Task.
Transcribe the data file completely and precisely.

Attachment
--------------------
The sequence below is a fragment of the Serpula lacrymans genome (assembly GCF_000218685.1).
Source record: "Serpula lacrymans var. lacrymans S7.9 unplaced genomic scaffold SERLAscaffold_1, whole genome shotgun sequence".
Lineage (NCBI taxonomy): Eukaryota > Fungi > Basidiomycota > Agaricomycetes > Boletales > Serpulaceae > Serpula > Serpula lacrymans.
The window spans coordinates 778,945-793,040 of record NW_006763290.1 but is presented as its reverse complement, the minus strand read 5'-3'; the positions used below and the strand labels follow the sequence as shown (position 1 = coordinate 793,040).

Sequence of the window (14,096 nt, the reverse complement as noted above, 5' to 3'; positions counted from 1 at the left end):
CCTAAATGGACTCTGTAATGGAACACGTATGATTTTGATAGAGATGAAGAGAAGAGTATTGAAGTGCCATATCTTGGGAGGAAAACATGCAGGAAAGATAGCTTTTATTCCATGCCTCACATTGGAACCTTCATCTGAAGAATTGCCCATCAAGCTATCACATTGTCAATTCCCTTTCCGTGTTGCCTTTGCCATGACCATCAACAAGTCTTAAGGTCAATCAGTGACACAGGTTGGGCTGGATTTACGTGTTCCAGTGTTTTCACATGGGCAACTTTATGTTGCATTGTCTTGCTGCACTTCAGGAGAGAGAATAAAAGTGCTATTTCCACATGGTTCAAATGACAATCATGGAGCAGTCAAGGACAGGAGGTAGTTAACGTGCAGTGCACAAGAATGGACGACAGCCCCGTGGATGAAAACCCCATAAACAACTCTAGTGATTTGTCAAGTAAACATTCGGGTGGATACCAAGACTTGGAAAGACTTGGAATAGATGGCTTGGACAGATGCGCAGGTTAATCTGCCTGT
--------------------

The sequence below is a fragment of the Serpula lacrymans genome (assembly GCF_000218685.1).
Source record: "Serpula lacrymans var. lacrymans S7.9 unplaced genomic scaffold SERLAscaffold_1, whole genome shotgun sequence".
Lineage (NCBI taxonomy): Eukaryota > Fungi > Basidiomycota > Agaricomycetes > Boletales > Serpulaceae > Serpula > Serpula lacrymans.
The window spans coordinates 778,945-793,040 of record NW_006763290.1 but is presented as its reverse complement, the minus strand read 5'-3'; the positions used below and the strand labels follow the sequence as shown (position 1 = coordinate 793,040).

Sequence of the window (14,096 nt, the reverse complement as noted above, 5' to 3'; positions counted from 1 at the left end):
CCTAAATGGACTCTGTAATGGAACACGTATGATTTTGATAGAGATGAAGAGAAGAGTATTGAAGTGCCATATCTTGGGAGGAAAACATGCAGGAAAGATAGCTTTTATTCCATGCCTCACATTGGAACCTTCATCTGAAGAATTGCCCATCAAGCTATCACATTGTCAATTCCCTTTCCGTGTTGCCTTTGCCATGACCATCAACAAGTCTTAAGGTCAATCAGTGACACAGGTTGGGCTGGATTTACGTGTTCCAGTGTTTTCACATGGGCAACTTTATGTTGCATTGTCTTGCTGCACTTCAGGAGAGAGAATAAAAGTGCTATTTCCACATGGTTCAAATGACAATCATGGAGCAGTCAAGGACAGGAGGTAGTTAACGTGCAGTGCACAAGAATGGACGACAGCCCCGTGGATGAAAACCCCATAAACAACTCTAGTGATTTGTCAAGTAAACATTCGGGTGGATACCAAGACTTGGAAAGACTTGGAATAGATGGCTTGGACAGATGCGCAGGTTAATCTGCCTGT